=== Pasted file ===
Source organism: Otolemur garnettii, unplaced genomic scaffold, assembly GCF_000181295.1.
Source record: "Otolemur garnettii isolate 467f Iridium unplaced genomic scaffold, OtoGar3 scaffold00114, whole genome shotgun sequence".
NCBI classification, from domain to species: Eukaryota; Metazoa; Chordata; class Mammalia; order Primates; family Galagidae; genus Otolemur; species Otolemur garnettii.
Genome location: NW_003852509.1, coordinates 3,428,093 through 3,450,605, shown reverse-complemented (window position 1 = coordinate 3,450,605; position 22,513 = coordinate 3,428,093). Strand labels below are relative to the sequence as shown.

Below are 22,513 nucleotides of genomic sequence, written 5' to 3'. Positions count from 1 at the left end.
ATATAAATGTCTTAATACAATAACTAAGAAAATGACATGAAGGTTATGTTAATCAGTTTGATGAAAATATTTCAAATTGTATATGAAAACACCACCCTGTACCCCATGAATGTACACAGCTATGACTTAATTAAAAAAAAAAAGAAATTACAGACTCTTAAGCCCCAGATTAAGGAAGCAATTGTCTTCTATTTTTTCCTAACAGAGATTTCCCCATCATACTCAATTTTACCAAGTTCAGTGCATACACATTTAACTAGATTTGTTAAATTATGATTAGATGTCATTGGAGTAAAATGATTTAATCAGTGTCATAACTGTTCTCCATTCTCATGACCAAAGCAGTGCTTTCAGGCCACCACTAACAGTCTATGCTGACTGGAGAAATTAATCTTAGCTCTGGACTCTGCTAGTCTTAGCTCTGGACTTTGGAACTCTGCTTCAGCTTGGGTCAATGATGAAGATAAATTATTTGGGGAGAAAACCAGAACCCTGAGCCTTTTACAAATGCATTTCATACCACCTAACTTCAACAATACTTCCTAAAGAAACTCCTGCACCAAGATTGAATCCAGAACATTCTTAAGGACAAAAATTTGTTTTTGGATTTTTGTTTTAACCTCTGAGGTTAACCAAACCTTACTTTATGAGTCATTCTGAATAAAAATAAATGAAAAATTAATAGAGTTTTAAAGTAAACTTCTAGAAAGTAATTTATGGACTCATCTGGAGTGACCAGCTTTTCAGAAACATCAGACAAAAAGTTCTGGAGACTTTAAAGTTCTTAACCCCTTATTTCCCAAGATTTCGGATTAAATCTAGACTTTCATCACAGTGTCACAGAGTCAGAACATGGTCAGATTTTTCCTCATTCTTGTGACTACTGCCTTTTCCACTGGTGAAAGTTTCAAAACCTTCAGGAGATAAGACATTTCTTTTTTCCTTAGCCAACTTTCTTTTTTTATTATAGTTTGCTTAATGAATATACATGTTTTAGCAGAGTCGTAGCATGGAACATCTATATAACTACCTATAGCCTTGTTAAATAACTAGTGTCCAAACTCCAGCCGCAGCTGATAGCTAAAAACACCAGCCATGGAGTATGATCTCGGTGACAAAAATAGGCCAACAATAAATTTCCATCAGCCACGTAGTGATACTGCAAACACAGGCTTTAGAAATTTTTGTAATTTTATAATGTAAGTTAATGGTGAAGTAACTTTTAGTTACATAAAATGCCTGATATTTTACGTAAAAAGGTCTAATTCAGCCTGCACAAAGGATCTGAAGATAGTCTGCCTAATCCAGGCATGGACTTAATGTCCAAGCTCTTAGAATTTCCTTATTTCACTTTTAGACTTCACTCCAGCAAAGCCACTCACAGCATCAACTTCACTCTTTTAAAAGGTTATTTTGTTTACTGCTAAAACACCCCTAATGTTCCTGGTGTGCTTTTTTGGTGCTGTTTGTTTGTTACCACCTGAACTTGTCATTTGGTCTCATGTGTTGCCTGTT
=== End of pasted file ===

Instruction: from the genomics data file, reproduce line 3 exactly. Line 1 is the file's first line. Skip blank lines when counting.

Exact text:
NCBI classification, from domain to species: Eukaryota; Metazoa; Chordata; class Mammalia; order Primates; family Galagidae; genus Otolemur; species Otolemur garnettii.